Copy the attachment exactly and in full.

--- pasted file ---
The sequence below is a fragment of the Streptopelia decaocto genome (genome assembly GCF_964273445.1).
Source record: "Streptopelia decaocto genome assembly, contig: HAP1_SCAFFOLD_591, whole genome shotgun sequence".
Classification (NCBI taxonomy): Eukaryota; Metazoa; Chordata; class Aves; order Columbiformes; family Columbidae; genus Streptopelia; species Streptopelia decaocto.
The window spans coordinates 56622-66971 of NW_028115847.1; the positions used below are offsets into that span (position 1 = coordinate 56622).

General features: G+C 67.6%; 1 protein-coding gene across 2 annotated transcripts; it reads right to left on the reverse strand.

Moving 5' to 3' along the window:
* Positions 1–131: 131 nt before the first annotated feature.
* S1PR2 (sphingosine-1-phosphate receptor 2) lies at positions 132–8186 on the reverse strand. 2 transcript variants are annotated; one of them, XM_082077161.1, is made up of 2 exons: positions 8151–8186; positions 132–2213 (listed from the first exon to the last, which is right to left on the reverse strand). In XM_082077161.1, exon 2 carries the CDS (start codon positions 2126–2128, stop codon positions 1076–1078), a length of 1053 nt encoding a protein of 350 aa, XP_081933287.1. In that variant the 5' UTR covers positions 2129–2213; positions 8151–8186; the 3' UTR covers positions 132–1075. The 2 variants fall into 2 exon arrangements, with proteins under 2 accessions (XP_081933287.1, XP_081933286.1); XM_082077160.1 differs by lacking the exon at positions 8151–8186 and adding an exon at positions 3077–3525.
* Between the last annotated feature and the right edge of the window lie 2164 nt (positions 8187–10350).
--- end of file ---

The sequence below is a fragment of the Streptopelia decaocto genome (genome assembly GCF_964273445.1).
Source record: "Streptopelia decaocto genome assembly, contig: HAP1_SCAFFOLD_591, whole genome shotgun sequence".
Classification (NCBI taxonomy): Eukaryota; Metazoa; Chordata; class Aves; order Columbiformes; family Columbidae; genus Streptopelia; species Streptopelia decaocto.
The window spans coordinates 56622-66971 of NW_028115847.1; the positions used below are offsets into that span (position 1 = coordinate 56622).

General features: G+C 67.6%; 1 protein-coding gene across 2 annotated transcripts; it reads right to left on the reverse strand.

Moving 5' to 3' along the window:
* Positions 1–131: 131 nt before the first annotated feature.
* S1PR2 (sphingosine-1-phosphate receptor 2) lies at positions 132–8186 on the reverse strand. 2 transcript variants are annotated; one of them, XM_082077161.1, is made up of 2 exons: positions 8151–8186; positions 132–2213 (listed from the first exon to the last, which is right to left on the reverse strand). In XM_082077161.1, exon 2 carries the CDS (start codon positions 2126–2128, stop codon positions 1076–1078), a length of 1053 nt encoding a protein of 350 aa, XP_081933287.1. In that variant the 5' UTR covers positions 2129–2213; positions 8151–8186; the 3' UTR covers positions 132–1075. The 2 variants fall into 2 exon arrangements, with proteins under 2 accessions (XP_081933287.1, XP_081933286.1); XM_082077160.1 differs by lacking the exon at positions 8151–8186 and adding an exon at positions 3077–3525.
* Between the last annotated feature and the right edge of the window lie 2164 nt (positions 8187–10350).